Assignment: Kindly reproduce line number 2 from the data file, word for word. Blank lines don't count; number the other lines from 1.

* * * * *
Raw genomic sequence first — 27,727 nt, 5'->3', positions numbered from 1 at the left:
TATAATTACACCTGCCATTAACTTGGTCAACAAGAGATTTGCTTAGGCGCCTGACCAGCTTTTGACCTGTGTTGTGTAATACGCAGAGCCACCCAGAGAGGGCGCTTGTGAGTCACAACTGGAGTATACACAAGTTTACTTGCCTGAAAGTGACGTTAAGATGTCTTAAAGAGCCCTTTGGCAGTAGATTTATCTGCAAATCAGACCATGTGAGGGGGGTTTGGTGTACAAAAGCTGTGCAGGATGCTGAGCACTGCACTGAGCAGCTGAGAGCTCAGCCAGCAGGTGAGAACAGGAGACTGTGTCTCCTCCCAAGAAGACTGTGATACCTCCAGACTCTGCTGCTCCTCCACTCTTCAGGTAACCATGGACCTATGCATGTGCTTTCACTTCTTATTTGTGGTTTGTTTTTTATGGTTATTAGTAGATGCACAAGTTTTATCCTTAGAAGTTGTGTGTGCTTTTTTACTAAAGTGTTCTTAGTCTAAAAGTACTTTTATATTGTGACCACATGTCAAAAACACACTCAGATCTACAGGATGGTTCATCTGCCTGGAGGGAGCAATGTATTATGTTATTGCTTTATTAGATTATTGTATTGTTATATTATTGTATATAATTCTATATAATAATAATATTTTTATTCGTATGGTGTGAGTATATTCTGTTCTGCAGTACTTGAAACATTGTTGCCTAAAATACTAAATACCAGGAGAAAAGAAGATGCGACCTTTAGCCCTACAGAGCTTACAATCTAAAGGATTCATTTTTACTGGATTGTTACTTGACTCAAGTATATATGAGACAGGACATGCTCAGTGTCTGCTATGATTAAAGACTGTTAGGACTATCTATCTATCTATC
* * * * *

TATAATTACACCTGCCATTAACTTGGTCAACAAGAGATTTGCTTAGGCGCCTGACCAGCTTTTGACCTGTGTTGTGTAATACGCAGAGCCACCCAGAGAGGGCGCTTGTGAGTCACAACTGGAGTATACACAAGTTTACTTGCCTGAAAGTGACGTTAAGATGTCTTAAAGAGCCCTTTGGCAGTAGATTTATCTGCAAATCAGACCATGTGAGGGGGGTTTGGTGTACAAAAGCTGTGCAGGATGCTGAGCACTGCACTGAGCAGCTGAGAGCTCAGCCAGCAGGTGAGAACAGGAGACTGTGTCTCCTCCCAAGAAGACTGTGATACCTCCAGACTCTGCTGCTCCTCCACTCTTCAGGTAACCATGGACCTATGCATGTGCTTTCACTTCTTATTTGTGGTTTGTTTTTTATGGTTATTAGTAGATGCACAAGTTTTATCCTTAGAAGTTGTGTGTGCTTTTTTACTAAAGTGTTCTTAGTCTAAAAGTACTTTTATATTGTGACCACATGTCAAAAACACACTCAGATCTACAGGATGGTTCATCTGCCTGGAGGGAGCAATGTATTATGTTATTGCTTTATTAGATTATTGTATTGTTATATTATTGTATATAATTCTATATAATAATAATATTTTTATTCGTATGGTGTGAGTATATTCTGTTCTGCAGTACTTGAAACATTGTTGCCTAAAATACTAAATACCAGGAGAAAAGAAGATGCGACCTTTAGCCCTACAGAGCTTACAATCTAAAGGATTCATTTTTACTGGATTGTTACTTGACTCAAGTATATATGAGACAGGACATGCTCAGTGTCTGCTATGATTAAAGACTGTTAGGACTATCTATCTATCTATC